Most consequential, however, is the Muslim Brotherhood with its strong Jordanian contingent — as well as more radical jihadist elements, some sympathetic to the Islamic State. An estimated 1,500 Jordanians have already joined the Islamic State in Iraq and Syria. Others remain home, ready to rise when the time is right.
The time is not right today. Jordanian anger is white hot. But the danger is that as the Jordanians attack — today by air, tomorrow perhaps on the ground — they risk a drawn-out engagement that could drain and debilitate the regime, one of the major bulwarks against radicalism in the entire region.
We should be careful what we wish for. Americans worship at the shrine of multilateralism. President Obama’s Islamic State strategy is to create a vast coalition with an Arab/Kurdish vanguard and America leading from behind with air power.
The coalition is allegedly 60 strong. (And doing what?) Despite administration boasts, the involvement of the Arab front line — Jordan, Saudi Arabia, Bahrain and the United Arab Emirates — has been minimal and symbolic. In fact, we’ve just now learned that the UAE stopped flying late last year.
The Obama policy has not fared terribly well. Since the policy was launched, the Islamic State has nearly doubled its Syrian domain. It’s hard to see a ­Jordanian-Saudi force succeeding where Iraq’s Shiite militias, the Iraqi military, the Kurds and U.S. airpower have thus far failed.
What’s missing, of course, are serious boots on the ground, such as Syria’s once-ascendant non-jihadist rebels, which Obama contemptuously dismissed and allowed to wither. And the Kurds, who are willing and able to fight, yet remain scandalously undersupplied by this administration.
Missing most of all is Turkey. It alone has the size and power to take on the Islamic State. But doing so would strengthen, indeed rescue, Turkey’s primary nemesis, the Iranian-backed Bashar al-Assad regime in Damascus.
Turkey’s price for entry was an American commitment to help bring down Assad. Obama refused. So Turkey sits it out.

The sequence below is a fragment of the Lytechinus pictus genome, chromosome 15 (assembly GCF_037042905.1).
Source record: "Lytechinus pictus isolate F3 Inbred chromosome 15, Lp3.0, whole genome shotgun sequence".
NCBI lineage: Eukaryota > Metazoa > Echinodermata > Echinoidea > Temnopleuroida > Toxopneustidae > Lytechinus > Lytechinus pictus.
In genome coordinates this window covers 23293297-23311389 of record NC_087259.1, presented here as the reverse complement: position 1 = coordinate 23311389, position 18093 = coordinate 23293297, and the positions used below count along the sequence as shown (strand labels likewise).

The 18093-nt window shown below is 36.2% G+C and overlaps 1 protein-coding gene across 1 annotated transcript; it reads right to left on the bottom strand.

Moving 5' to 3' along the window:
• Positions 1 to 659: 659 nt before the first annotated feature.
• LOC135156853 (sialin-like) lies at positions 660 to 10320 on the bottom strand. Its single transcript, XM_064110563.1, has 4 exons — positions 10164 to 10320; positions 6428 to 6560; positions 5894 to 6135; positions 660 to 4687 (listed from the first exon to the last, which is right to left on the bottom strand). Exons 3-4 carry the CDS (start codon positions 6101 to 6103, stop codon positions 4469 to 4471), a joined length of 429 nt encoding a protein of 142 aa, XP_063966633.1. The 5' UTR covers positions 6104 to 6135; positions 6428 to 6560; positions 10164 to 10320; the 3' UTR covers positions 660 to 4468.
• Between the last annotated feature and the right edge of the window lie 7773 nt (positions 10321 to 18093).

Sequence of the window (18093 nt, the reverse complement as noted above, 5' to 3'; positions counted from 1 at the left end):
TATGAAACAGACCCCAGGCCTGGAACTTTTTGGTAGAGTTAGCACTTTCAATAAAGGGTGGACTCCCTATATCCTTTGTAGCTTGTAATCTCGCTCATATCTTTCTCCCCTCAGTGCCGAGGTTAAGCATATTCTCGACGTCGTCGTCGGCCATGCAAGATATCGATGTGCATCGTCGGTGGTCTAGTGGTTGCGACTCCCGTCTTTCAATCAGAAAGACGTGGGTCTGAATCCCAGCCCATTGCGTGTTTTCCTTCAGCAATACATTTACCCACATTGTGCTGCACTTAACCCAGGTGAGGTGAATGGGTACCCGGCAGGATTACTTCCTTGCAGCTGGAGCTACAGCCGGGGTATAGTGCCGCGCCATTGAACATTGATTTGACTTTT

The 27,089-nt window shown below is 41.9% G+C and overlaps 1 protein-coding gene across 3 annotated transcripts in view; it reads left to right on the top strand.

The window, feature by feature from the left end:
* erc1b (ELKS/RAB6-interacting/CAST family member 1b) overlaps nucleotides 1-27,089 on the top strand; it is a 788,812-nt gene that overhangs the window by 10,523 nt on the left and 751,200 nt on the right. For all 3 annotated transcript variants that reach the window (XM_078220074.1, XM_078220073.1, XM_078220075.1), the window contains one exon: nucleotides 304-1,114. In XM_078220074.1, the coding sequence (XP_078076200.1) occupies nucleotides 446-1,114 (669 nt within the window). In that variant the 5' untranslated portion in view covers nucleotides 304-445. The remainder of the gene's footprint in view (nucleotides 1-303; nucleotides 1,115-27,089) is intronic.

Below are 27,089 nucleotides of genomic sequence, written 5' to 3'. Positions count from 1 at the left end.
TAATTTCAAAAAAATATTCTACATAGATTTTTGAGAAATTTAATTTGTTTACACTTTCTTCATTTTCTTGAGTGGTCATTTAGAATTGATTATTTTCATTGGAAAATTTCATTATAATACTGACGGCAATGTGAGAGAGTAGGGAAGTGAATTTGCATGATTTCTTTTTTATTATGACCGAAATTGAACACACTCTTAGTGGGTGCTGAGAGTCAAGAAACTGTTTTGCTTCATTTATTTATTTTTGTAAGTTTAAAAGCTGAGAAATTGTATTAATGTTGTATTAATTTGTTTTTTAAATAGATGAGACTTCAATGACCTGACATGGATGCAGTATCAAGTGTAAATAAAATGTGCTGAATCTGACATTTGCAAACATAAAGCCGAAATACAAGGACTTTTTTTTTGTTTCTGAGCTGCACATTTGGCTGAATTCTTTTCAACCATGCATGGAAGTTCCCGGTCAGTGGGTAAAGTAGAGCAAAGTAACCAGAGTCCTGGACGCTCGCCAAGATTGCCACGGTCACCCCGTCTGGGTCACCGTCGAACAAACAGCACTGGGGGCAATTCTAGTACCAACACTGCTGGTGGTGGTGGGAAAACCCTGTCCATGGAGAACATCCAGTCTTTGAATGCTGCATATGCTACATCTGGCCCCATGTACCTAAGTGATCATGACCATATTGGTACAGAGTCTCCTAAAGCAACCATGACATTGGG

Why doesn’t Obama agree? Didn’t he say that Assad must go? The reason is that Obama dares not upset Assad’s patrons, the Iranian mullahs, with whom Obama dreams of concluding a grand rapprochement.
For Obama, this is his ticket to Mt. Rushmore. So in pursuit of his Nixon-to-China Iran fantasy, Obama eschews Turkey, our most formidable potential ally against both the Islamic State and Assad.
What’s Obama left with? Fragile front-line Arab states, like Jordan.
But even they are mortified by Obama’s blind pursuit of detente with Tehran, which would make the mullahs hegemonic over the Arab Middle East. Hence the Arabs, the Saudis especially, hold back from any major military commitment to us. Jordan, its hand now forced by its pilot’s murder, may now bravely sally forth on its own. But at great risk and with little chance of ultimate success.

Obama: Christianity No Different Than the Islamic State

Posted By Raymond Ibrahim On February 6, 2015 @ 12:18 am In Daily Mailer,FrontPage | 36 Comments

President Barack Obama speaks during the National Prayer Breakfast in Washington, DC, February 5, 2015 (AFP Photo/Saul Loeb)

As the world reacts with shock and horror at the increasingly savage deeds of the Islamic State (IS)—in this case, the recent immolation of a captive—U.S. President Obama’s response has been one of nonjudgmental relativism.

Speaking at the National Prayer Breakfast on February 5, Obama counseled Americans to get off their “high horse” and remember that Christians have been equally guilty of such atrocities:
Unless we get on our high horse and think this [beheadings, sex-slavery, crucifixion, roasting humans] is unique to some other place, remember that during the Crusades and the Inquisition, people committed terrible deeds in the name of Christ.
There is so much to be said here.  First, the obvious: the wide gulf between violence and hate “justified in the name of Christ” and violence and hate “justified in the name of Muhammad” is that Christ never justified it, while Muhammad continuously did.

This is not just a theoretic point; it is the very reason that Muslims are still committing savage atrocities.  Every evil act IS commits—whether beheading, crucifying, raping, enslaving, or immolating humans—has precedents in the deeds of Muhammad, that most “perfect” and “moral” man, per Koran 33:21 and 68:4 (see “The Islamic State and Islam” for parallels).